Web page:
It's a welcome return for DJ Plead as he follows his highly rated EP 'Get In Circle' on Decisions last year. The Australian/Lebanese producer's latest effort lands on TSVI's Nervous Horizon imprint. Much like the label founder, DJ Plead also draws upon traditional and historical influences from his heritage to unique effect. The live-sounding congas and looped flutes on lead track ‘Baharat’ glide into disarray, with a ten-tonne sub-bass designed to shake speaker stacks up to the rafters. 'Salt and Pepper' features spaced-out drum hits that keep it effortlessly rolling, while 'Ruby' engages vocals and traditional instruments inspired by Plead’s Middle-Eastern background with thumping percussion that draws it into the here and now. 'Liquify' focuses on fast-paced and intricate drum patterns, spacious congas and tight-knit shakers that command the lead. 'Crush And Burn' almost takes the shape of dancehall rhythms with its offset claps, and evolving melodies that filter into each other seamlessly. This is production that packs a serious punch.
Anastasia Kristensen’s rise to prominence has been meteoric — and deservedly so. The Moscow-born, Copenhagen-based artist has proven her adeptness at blending thundering techno, slick electro and ruffneck breaks time and time again in the DJ booth, while her productions have a unique, wonky edge that demands attention. Her debut for Warp offshoot Arcola is packed with off-kilter, glitchy urgency (‘LXR Jam’, ‘Donni’), while the title-track is a sombre roller, and comes with a heavyweight breaks edit to crank up the energy level. Superb.
Berlin-based Brit Cressida sidesteps from his usual jackhammer techno to explore sparser, yet no less brutal, terrain. ‘No Luv Ting’ goes from clunky brute into sugar-plum fairy; ‘SansF’ is steelwork hip-hop and ‘What Are You Like’ journeys through various punchy percussion before collapsing into noise and delay. The name of the game is very much Screwball Scramble — class A mind-fuckery throughout. The straightest effort here is the ominous, homage-to-grime half-stepper ‘Borneo Function’, which earns double marks for the Peep Show reference.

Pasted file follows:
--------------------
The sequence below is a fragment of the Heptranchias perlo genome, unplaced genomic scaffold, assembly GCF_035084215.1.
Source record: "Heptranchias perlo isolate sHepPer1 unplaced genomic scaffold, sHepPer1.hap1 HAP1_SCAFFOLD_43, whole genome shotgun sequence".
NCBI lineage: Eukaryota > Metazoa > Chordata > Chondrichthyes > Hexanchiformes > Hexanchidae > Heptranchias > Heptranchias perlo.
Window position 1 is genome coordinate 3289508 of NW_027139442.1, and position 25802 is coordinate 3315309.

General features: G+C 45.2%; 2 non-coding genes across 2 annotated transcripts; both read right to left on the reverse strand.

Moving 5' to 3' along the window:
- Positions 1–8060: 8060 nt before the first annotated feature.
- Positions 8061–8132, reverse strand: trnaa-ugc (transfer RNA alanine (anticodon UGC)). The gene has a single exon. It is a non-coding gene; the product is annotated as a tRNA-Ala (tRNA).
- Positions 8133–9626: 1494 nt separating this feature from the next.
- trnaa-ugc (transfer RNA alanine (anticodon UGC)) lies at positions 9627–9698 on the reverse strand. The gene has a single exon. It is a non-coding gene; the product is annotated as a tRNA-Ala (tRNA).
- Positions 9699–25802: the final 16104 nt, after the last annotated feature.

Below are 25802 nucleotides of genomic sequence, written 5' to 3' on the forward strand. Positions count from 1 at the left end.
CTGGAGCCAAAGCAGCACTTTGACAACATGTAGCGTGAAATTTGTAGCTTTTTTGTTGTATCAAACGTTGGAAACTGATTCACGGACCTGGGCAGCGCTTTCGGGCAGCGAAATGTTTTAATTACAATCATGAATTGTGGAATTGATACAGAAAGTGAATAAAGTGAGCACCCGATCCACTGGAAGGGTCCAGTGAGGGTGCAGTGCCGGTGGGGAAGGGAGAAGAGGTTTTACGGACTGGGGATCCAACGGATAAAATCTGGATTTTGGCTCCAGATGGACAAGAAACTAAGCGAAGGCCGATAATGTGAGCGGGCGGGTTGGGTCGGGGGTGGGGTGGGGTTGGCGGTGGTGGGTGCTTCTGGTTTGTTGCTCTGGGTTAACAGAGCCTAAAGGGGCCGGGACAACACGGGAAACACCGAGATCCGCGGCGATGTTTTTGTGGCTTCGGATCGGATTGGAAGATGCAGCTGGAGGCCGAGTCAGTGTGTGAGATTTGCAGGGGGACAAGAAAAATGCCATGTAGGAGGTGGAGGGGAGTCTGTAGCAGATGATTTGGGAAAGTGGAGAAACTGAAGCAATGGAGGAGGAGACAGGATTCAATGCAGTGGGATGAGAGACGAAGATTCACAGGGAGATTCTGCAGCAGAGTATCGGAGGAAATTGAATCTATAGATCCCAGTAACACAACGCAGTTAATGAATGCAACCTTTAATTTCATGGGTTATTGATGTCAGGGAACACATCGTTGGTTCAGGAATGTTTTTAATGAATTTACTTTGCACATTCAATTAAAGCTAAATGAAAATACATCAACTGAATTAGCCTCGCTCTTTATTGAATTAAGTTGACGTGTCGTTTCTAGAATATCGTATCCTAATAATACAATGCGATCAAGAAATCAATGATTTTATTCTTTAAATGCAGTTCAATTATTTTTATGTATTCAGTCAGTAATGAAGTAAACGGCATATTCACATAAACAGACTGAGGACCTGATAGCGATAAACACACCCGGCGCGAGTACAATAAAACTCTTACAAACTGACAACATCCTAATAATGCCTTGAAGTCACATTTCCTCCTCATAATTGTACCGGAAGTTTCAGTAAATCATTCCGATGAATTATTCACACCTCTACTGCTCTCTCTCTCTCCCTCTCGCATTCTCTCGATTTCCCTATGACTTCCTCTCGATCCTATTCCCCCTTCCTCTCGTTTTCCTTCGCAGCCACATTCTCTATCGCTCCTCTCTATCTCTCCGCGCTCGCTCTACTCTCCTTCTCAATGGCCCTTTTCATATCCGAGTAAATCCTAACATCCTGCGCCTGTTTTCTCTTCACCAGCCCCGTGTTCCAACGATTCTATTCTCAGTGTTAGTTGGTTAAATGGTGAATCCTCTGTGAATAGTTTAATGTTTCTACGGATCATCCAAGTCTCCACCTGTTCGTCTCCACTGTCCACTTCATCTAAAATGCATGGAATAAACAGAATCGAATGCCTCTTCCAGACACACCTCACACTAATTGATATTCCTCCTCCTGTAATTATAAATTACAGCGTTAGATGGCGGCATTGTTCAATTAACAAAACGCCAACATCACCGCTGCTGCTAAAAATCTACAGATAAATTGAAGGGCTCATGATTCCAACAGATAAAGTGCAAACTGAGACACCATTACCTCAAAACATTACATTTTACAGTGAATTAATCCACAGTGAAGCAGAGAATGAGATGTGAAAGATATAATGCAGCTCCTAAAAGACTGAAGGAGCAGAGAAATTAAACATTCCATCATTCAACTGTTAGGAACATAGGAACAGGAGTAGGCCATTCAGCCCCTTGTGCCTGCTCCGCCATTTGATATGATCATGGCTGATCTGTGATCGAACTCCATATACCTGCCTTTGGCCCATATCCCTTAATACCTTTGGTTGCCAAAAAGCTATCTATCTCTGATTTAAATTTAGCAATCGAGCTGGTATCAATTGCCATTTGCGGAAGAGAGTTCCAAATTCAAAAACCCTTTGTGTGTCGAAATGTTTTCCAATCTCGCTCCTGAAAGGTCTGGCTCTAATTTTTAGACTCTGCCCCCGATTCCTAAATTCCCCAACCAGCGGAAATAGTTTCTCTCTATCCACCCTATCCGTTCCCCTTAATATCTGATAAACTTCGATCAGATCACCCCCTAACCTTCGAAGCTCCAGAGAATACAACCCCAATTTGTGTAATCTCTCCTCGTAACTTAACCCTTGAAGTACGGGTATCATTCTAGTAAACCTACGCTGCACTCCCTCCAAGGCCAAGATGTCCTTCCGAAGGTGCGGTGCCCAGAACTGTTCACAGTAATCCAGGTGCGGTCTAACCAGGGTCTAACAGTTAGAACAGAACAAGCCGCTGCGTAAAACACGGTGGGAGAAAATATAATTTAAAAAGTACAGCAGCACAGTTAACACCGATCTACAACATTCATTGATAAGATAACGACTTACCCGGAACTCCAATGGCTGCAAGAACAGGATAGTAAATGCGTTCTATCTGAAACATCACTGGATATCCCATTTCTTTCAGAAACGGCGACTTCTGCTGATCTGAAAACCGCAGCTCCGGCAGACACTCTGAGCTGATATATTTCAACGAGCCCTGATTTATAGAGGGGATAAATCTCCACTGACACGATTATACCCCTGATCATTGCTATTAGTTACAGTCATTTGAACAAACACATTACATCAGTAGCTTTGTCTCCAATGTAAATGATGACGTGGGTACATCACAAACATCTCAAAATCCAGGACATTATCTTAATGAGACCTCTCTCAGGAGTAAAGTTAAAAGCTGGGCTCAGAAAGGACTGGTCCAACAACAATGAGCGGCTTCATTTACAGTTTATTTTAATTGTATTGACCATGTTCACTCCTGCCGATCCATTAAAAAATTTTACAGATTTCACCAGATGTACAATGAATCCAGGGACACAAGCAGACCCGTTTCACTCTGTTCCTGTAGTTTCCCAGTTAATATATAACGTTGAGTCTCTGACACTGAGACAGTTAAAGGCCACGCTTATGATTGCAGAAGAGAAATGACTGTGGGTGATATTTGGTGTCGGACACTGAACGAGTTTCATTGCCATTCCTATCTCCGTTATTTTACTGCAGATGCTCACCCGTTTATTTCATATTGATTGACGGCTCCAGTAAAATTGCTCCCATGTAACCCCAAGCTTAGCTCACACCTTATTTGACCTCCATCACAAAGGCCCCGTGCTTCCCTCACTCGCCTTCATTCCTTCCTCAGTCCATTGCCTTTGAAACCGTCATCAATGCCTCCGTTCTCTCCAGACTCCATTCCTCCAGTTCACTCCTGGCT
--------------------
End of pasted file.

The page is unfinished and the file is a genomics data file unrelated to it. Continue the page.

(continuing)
Maya Bouldry-Morrison, aka Octo Octa, has been going from strength to strength and her latest outing for Ninja Tune subsidiary Technicolour is no exception. 'I Need You' is nine minutes of ethereal harmonies and ever-changing filtered vocals, drums that crescendo into full-on breaks, and swirling synths and spoken word amidst the breakdown. 'Bodies Meld Together' focuses on percussion, encompassing 808 kicks and 909 hats, before deep house vocal stabs and chords take it into deeper territories. Finally, 'Loops For Healing' follows suit with glorious washed-out piano.
‘From The Cave To The World’
Uganda’s Nyege Nyege festival has become THE place to find fresh, forward-thinking talent from East Africa, and spin-off label Hakuna Kulala is a treasure trove for cutting-edge, genre-crossing releases from associated, local artists. Studio manager for Boutiq Studios (owned and operated by Nyege Nyege), Don Zilla showcases the label aesthetic perfectly with a heavy payload club bomb built on jagged low-end, footwork energy and subtle polyrhythms. Check the flip for a 13-minute journey.
‘Hold The Line’
Mani Festo has established himself as one of the most exciting talents amongst the current crop of rave revivalists, never simply copying the past, but always adding his own spin. His debut for Mantra and Double O’s Rupture offers four varied cuts all built to do heavy damage on the dancefloor. Opening with a gnarled steppa, there’s a serious nod to grime from the title-track, while our favourites — a hard choice rest assured — are hyperactive junglist workout ‘Awake’ and psychedelic hardcore cut ‘Warehouse Theory’.